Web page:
Three Jurassic natural gas trends can be delineated in Alabama and the Florida panhandle area. They include a deep natural gas trend, a natural gas and condensate trend, and an oil and associated natural gas trend. These trends are recognized by hydrocarbon types, basinal position, and relationship to regional structural features. Within these natural gas trends, at least eight distinct natural gas plays can be identified. These plays are recognized by characteristic petroleum traps and reservoirs. The deep natural gas trend includes the Mobile Bay area play, which is characterized by faulted salt anticlines associated with the Lower Mobile Bay fault system and Norphlet eolian sandstone reservoirs exhibiting primary and secondary porosity at depths exceeding 20,000 ft. The natural gas and condensate trend includes the Mississippi Interior Salt basin play, Mobile graben play, Wiggins arch flank play, and the Pollard fault system play. The Mississippi Interior Salt basin play is typified by salt anticlines associated with salt tectonism in the Mississippi Interior Salt basin and Smackover dolomitized peloidal and pelmoldic grainstone and packstone reservoirs at depths of approximately 16,000 ft. The Mobile graben play is exemplified by faulted salt anticlines associated with the Mobile graben and Smackover dolostone reservoirs at depths of approximately 18,000 ft. The Wiggins arch flank play is characterized by structural traps consisting of salt anticlines associated with stratigraphic thinning and Smackover dolostone reservoirs at depths of approximately 18,000 ft. The Pollard fault system play is typified by combination petroleum traps. The structural component is associated with the Pollard fault system and reservoirs at depths of approximately 15,000 ft. These reservoirs are dominantly Smackover dolomitized oomoldic and pelmoldic grainstones and packstones and Norphlet marine, eolian, and wadi sandstones exhibiting primary and secondary porosity.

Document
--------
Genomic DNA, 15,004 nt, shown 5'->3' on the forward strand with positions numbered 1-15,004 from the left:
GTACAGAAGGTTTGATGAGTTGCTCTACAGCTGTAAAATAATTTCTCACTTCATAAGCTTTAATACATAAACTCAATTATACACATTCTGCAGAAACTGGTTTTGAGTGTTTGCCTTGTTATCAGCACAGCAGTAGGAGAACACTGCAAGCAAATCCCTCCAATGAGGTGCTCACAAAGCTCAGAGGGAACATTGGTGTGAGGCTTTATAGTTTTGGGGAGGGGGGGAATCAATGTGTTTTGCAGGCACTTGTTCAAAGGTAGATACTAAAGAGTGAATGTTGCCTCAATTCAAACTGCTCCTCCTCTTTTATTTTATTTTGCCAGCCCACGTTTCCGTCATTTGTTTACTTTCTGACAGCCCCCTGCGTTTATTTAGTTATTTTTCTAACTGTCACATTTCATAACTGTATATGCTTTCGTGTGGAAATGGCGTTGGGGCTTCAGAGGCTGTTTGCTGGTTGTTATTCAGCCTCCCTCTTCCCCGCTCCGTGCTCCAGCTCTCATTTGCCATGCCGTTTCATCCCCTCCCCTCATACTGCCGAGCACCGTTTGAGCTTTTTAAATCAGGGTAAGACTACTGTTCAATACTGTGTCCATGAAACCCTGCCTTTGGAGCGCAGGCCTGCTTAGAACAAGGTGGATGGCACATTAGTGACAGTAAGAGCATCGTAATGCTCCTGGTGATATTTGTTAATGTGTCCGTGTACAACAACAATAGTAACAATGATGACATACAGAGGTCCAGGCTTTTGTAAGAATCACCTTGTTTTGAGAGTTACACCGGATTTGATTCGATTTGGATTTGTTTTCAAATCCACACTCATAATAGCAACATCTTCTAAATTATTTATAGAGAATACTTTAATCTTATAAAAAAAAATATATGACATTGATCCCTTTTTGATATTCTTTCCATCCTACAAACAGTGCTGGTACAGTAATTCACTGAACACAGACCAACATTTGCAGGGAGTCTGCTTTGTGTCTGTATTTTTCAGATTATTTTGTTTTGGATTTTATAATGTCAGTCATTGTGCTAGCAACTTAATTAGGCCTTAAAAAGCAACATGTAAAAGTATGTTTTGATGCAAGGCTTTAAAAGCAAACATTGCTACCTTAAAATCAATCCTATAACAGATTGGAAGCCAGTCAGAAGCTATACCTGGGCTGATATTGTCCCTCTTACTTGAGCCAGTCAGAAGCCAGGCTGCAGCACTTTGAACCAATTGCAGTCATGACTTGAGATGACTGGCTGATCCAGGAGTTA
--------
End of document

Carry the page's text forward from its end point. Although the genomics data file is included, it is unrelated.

6. Advancing New 3D Seismic Interpretation Methods for Exploration and Development of Fractured Tight Gas Reservoirs

    SciTech Connect

    James Reeves

    2005-01-31